The Scottish Development Agency first supported the construction of an exhibition centre in Glasgow in 1979. A site at the former Queen's Dock on the north bank of the Clyde at Finnieston, which had closed to navigation in 1969, was selected.[4][5] Land reclamation works started in 1982 using rubble from the demolished St Enoch railway station. The construction of the SEC Centre buildings began on the site in 1983.[6]

Main Building[edit]

The Main Building was completed and opened in 1985, with a concert by the Royal Scottish National Orchestra in Hall 1. It later held the Grand International Show in Hall 4 as part of the 1988 Glasgow Garden Festival. In 1990, the SEC Centre was one of the hubs of Glasgow's year as European City of Culture.[7]

Upon its opening, the Centre quickly gained its nickname from the local press and thus to general usage, "The Big Red Shed", owing to its outward appearance, which resembled a giant red painted warehouse. The nickname became redundant after the Main Building was expanded and painted grey in 1997.[8]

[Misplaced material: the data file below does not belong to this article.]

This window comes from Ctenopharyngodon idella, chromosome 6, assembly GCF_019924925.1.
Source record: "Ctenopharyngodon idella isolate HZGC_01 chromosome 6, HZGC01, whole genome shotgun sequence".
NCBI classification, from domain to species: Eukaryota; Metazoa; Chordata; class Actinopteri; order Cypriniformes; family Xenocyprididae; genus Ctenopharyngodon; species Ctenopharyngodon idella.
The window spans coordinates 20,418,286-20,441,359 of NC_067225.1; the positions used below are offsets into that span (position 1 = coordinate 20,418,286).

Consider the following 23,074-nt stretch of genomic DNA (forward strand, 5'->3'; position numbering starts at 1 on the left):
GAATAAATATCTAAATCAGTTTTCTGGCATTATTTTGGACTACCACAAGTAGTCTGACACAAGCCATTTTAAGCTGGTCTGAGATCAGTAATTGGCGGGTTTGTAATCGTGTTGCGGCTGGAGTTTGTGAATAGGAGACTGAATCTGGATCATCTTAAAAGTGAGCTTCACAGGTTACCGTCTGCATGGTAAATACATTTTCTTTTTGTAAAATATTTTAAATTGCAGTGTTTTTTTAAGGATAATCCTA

The SEC Centre occupies 64 acres (260,000 m2) of land – most of which is surface car parking space – and hosts numerous music concerts, exhibitions and professional conferences. The SEC Centre also has its own railway station, Exhibition Centre, on the Argyle Line of Glasgow's suburban railway network. The 16 storey Forum Hotel (now part of the Crowne Plaza chain) was opened on the site in 1989.[9]

In September 1996, a new 5,095 m2 (54,840 sq ft) exhibition hall, Hall 3, was opened.[10]

SEC Armadillo[edit]

The SEC Armadillo with the SEC Centre behind it

In September 1995, construction began on a new building – the Clyde Auditorium – to become part of the SECC complex. Designed by award-winning architect Sir Norman Foster and often called "the armadillo" by Glaswegians, this new 3,000 capacity building was completed in August 1997.[11]